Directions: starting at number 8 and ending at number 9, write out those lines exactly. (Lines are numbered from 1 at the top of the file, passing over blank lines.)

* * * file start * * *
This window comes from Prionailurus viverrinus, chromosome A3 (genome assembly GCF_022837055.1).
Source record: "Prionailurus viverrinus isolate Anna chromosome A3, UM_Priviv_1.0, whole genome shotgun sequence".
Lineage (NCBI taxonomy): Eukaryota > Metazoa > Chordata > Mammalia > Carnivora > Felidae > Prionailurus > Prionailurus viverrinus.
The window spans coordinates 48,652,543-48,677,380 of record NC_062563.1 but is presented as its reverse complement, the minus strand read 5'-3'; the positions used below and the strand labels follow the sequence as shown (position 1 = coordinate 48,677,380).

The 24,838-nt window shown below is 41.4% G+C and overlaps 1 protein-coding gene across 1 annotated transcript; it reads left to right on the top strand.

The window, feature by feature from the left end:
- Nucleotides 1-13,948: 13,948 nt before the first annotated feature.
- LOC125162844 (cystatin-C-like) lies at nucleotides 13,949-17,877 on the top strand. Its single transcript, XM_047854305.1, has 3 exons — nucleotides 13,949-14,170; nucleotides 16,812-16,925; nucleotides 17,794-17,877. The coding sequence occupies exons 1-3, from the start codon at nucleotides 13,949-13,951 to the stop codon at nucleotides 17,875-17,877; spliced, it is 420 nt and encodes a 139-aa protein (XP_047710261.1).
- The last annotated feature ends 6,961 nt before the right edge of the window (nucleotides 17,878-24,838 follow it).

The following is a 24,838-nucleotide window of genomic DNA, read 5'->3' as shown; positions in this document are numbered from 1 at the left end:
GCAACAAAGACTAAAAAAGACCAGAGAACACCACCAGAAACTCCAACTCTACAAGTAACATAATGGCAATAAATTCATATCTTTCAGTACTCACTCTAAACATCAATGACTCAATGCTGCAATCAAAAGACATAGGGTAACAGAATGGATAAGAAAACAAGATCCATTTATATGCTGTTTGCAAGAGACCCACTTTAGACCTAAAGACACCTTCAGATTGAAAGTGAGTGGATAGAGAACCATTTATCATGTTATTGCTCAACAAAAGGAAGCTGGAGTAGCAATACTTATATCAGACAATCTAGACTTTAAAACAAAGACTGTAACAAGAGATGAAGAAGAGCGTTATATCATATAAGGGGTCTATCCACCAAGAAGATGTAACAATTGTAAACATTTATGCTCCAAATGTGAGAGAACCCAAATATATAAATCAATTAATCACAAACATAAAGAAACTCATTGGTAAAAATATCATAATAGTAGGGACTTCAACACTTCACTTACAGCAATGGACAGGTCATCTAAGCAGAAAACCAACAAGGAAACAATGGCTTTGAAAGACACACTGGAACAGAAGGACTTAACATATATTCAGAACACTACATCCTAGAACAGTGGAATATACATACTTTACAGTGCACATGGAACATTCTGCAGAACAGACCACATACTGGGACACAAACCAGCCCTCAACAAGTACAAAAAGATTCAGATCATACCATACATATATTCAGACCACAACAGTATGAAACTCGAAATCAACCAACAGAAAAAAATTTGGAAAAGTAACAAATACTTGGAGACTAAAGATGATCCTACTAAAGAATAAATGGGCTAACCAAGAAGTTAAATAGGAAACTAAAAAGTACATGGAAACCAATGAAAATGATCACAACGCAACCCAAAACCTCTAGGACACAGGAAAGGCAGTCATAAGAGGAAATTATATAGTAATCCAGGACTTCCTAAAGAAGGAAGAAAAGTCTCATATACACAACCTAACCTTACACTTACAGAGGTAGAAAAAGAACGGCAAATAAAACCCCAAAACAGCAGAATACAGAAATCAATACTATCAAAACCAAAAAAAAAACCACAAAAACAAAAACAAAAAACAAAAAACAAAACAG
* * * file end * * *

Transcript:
- LOC125162844 (cystatin-C-like) lies at nucleotides 13,949-17,877 on the top strand. Its single transcript, XM_047854305.1, has 3 exons — nucleotides 13,949-14,170; nucleotides 16,812-16,925; nucleotides 17,794-17,877. The coding sequence occupies exons 1-3, from the start codon at nucleotides 13,949-13,951 to the stop codon at nucleotides 17,875-17,877; spliced, it is 420 nt and encodes a 139-aa protein (XP_047710261.1).
- The last annotated feature ends 6,961 nt before the right edge of the window (nucleotides 17,878-24,838 follow it).